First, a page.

Dusit attack

Workers are guided to safety by security agents during the rescue operation at DusitD2 Hotel in Nairobi on January 15, 2019.

| File | Nation Media Group

What surviving the Dusit terror attack taught us about life

It is not every day that one wakes up in the morning and heads off to work hoping to have a normal day but ends up in a room full of strangers as a hostage for about 13 hours.

Well, for my two friends Dickson Onyango and Oliver Mwenda and me, that day was January 15, 2019, when armed gunmen stormed the Dusit complex on Riverside Drive in Nairobi and rained terror on unarmed civilians.

For years, we have kept the memories of that day to ourselves, only occasionally sharing them with those closest to us, hoping that time, as they say, would heal and patch up the wounds. Sometimes it worked, other times it did not.

But now, three years later, we sit down and reflect on that day, the journey thereafter, and whether the events of that fateful Tuesday afternoon has had any effect on how we live, view life and interact with our families, friends and everyone else.

In some cases, our emotions and thoughts have been affected, as we try to come to terms with what happened and whether things would have turned out differently had we made certain decisions differently.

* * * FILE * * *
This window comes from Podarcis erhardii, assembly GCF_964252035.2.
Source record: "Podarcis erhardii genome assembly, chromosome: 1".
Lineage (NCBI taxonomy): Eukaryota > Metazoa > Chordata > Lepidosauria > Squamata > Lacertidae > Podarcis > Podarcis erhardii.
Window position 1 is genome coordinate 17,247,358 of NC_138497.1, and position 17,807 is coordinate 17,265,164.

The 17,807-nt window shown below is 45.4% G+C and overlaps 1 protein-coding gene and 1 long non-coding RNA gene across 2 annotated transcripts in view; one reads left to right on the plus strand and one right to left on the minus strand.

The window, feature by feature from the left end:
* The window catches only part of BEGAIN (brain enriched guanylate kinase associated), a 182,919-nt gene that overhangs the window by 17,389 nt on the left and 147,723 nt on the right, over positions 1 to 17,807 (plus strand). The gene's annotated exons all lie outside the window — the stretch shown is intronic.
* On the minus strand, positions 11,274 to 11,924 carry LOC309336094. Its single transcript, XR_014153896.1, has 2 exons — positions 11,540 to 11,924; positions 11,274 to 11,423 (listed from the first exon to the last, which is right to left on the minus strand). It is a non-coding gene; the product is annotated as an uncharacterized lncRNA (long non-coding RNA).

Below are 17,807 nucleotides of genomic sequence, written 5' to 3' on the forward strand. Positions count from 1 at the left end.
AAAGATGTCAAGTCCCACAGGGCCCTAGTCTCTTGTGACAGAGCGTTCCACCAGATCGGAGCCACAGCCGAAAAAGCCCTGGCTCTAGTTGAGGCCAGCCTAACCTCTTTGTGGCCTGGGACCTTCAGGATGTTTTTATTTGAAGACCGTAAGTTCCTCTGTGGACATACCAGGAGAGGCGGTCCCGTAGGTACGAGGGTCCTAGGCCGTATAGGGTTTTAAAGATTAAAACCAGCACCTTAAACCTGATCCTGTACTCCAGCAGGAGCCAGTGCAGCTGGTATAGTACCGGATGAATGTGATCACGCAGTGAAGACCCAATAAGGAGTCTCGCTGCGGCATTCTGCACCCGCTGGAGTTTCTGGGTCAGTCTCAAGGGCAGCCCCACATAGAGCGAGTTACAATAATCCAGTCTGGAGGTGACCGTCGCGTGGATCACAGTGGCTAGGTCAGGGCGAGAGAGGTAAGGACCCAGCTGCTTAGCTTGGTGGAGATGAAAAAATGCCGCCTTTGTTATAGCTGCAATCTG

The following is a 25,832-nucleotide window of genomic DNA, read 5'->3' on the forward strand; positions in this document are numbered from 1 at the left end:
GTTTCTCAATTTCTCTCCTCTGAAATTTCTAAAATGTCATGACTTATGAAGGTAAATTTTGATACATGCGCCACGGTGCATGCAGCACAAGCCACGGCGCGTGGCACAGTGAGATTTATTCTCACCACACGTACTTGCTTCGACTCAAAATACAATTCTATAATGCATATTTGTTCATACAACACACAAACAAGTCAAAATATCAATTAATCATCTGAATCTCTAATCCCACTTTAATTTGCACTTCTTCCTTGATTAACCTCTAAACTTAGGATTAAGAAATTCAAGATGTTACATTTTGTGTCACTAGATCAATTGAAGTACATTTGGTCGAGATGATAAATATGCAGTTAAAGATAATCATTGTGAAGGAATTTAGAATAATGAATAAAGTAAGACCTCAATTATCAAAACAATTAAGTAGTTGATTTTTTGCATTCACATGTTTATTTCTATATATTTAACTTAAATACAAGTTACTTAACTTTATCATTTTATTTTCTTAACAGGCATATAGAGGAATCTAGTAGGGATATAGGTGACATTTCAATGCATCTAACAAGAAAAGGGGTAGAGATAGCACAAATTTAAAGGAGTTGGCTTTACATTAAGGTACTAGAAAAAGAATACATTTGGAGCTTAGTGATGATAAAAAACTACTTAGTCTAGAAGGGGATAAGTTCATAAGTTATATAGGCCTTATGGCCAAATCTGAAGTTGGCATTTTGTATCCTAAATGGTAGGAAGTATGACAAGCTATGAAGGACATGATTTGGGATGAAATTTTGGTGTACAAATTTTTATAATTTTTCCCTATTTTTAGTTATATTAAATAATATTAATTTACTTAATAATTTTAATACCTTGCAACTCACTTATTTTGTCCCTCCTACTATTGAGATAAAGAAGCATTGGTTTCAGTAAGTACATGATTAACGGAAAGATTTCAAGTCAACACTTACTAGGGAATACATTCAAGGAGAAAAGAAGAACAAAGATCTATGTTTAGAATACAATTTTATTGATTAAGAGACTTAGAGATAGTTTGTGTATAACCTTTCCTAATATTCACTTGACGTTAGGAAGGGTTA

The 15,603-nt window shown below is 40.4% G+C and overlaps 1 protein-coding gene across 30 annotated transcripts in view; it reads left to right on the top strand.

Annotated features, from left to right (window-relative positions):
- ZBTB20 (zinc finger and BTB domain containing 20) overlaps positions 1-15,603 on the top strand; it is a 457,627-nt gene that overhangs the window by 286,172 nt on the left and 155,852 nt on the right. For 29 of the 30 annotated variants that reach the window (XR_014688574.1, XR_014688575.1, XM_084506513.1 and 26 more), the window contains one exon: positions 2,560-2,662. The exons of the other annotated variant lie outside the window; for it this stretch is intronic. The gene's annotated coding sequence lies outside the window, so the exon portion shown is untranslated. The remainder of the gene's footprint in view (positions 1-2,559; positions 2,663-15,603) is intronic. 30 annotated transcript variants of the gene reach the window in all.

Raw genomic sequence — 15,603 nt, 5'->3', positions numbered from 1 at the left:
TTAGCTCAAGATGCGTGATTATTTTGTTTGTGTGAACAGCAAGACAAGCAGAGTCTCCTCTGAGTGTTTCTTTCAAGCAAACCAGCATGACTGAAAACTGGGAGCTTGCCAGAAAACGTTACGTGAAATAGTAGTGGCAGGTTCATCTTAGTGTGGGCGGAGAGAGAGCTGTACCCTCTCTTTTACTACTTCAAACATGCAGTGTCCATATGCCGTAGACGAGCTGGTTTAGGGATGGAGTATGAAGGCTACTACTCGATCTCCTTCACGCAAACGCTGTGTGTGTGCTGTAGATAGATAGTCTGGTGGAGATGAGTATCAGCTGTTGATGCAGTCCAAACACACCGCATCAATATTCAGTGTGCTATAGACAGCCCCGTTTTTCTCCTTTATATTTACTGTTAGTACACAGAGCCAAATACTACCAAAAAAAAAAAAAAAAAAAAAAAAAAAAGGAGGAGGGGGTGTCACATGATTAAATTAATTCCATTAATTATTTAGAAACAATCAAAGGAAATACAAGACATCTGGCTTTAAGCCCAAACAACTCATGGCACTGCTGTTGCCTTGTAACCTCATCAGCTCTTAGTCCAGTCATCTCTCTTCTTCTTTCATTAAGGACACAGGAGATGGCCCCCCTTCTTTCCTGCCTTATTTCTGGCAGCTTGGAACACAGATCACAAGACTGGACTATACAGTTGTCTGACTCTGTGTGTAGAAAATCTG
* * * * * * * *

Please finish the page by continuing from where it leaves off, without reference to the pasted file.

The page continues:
What is certain, though, is that the journey of healing has been at least bearable, and that we came out alive to tell our story.

“I thank God that date is way behind me. It will remain the hardest exam room I ever attended in my life, because with it came questions that only God would answer on my behalf. It derailed me a bit but I am happy to be free again,” said Mr Onyango.

That day began just like any other in the newsroom. But at around noon, I was asked to go interview the chief executive officer of the Commission on Revenue Allocation. I was paired with Mr Onyango, who was my camera person. I was working at NTV as a reporter at the time.

From the onset, things seemed a bit off. We arrived for the interview late, and our driver was switched at least three times. Mr Onyango and I later believed that this was a conspiracy of fate, because had things worked out as we had intended, we perhaps would have died in the attack.

The CRA offices were located at the Dusit complex, and so we left the newsroom a little past 2pm. We later learnt that had we gone there earlier, we would have met the assailants on our way out and would not have survived their terror, since the attack began minutes after we started our interview.

Also, had we opted for the first driver assigned to us, chances are we would have been engaged in a confrontation with the terrorists who had parked their car right at the entrance to the complex, causing a traffic snarl-up that greatly inconvenienced us.